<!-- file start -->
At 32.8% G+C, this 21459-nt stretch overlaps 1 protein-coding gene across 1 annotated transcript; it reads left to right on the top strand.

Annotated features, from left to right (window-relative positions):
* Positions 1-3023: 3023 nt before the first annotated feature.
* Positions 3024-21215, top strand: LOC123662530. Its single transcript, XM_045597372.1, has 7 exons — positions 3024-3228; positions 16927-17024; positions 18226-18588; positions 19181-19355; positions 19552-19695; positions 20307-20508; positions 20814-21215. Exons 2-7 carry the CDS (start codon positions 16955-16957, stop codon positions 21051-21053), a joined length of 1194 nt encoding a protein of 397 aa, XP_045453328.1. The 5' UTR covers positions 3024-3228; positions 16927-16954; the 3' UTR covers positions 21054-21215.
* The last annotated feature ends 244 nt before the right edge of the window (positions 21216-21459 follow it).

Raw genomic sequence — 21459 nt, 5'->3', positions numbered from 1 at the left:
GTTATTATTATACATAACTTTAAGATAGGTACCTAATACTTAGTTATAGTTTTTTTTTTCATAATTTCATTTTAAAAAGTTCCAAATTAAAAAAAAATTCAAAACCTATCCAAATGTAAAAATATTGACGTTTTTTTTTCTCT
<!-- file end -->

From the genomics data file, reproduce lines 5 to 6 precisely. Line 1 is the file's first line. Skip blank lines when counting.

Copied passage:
* The last annotated feature ends 244 nt before the right edge of the window (positions 21216-21459 follow it).

Raw genomic sequence — 21459 nt, 5'->3', positions numbered from 1 at the left: